“Fifth Column” is a term coined during the Spanish Civil War to refer to “the enemy within”. At the outset of the war, fascist radio broadcasts spoke of four (armed) columns and a “fifth column” of supporters within Madrid that would quickly take the city. This turned out to be wishful thinking, as Madrid and Barcelona went on to withstand three years of siege, but the strategy was not forgotten and has been used to place regime nostalgics in modern institutions such as the Supreme Court and countless positions of bureaucratic power. This has occurred for decades under the radar, but the civil war exhumations are a five-alarm incident that has the fifth column in heavy-duty damage control mode. The bad news for them is that their adversary is no spineless paper-pusher, but judge Baltasar Garzón, the man most hated by war criminals worldwide, and with good reason.
Garzón is the judge that kept Chilean dictator Augusto Pinochet under home arrest for two years in England fighting extradition charges for crimes against humanity, related to the disappearance of opposition members in the infamous flights in which drugged prisoners were dropped into the ocean from airplanes. Although Pinochet was eventually released for “humanitarian” reasons, Garzón’s dogged attempt earned him much applause by human-rights groups worldwide, while many in Spain began to wonder why the Spanish judge did not show such diligence in pursuing such crimes in his own country. Finally, in 2008 judge Garzón declared himself competent to investigate charges accusing the Franco regime of forced kidnapping, assassination and disappearance of non-combatants, aka crimes against humanity. Following standard procedure, he decided to start by locating and examining the alleged victims, ordering the exhumation of the 19 mass graves, including that of Federico García Lorca.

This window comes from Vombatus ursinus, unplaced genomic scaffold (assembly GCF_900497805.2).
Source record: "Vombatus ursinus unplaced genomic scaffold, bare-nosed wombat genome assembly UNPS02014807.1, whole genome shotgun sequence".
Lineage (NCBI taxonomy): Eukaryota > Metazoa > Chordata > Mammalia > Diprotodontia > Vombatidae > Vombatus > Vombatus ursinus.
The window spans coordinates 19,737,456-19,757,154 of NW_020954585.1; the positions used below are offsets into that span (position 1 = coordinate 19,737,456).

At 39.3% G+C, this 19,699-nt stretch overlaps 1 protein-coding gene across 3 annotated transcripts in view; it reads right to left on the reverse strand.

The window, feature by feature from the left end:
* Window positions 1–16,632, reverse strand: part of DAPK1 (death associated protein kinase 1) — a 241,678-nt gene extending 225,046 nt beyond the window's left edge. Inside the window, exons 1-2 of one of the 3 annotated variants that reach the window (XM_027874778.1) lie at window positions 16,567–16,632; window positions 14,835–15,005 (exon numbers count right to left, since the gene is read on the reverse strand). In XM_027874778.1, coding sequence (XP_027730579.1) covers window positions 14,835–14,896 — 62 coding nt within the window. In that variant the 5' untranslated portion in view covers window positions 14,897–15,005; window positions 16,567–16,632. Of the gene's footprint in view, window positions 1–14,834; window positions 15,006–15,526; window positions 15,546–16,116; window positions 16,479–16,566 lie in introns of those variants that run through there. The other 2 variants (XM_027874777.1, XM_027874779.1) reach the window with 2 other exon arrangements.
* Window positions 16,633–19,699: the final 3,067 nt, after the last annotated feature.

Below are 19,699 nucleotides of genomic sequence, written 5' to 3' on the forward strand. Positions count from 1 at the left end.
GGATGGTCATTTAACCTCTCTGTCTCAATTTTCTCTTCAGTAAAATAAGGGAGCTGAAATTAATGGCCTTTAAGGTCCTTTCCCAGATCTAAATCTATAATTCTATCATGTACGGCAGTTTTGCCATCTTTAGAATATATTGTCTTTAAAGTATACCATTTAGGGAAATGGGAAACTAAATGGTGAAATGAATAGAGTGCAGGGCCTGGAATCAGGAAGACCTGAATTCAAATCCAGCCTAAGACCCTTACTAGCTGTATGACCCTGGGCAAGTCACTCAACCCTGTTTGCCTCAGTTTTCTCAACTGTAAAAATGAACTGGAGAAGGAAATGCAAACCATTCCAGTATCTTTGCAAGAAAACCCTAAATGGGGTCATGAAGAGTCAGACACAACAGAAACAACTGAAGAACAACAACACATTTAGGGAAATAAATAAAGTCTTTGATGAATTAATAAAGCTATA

This was like tossing a live grenade in the bunker of the extreme and not-so-extreme Spanish right-wing; Garzón took advantage of the disarray to begin the digging and even searched for Lorca in two different places, without result. By that time a couple of the most rancid extreme right “legal” movements pressed charges against Garzón to the Supreme Court, alleging he broke Spanish law by declaring himself competent to investigate the Franco regime. These charges were taken up by the Supreme Court with celerity, and all site diggings related to the case were immediately suspended…
Over the past week, judge Garzón has been seeing the world from a new perspective, as he sits on the accused bench getting grilled by the supreme justices (actually, it’s not the first time, but the charges are the most serious). Of course he knows every trick in the book and he’s got a good lawyer, but the whole issue is so politicized and the stakes so high that the final outcome is anyone’s guess. War criminals worldwide wait with bated breath for their adversary to fall, and their Spanish counterparts are happy to oblige. But it is a risky strategy, and may very well backfire… if they cannot “kill” his career, he will only become stronger. And if he was determined before, just wait to see him in juggernaut mode. In Spain they say “a cada cerdo le llega su San Martín“… question is: whose hand will be holding the knife?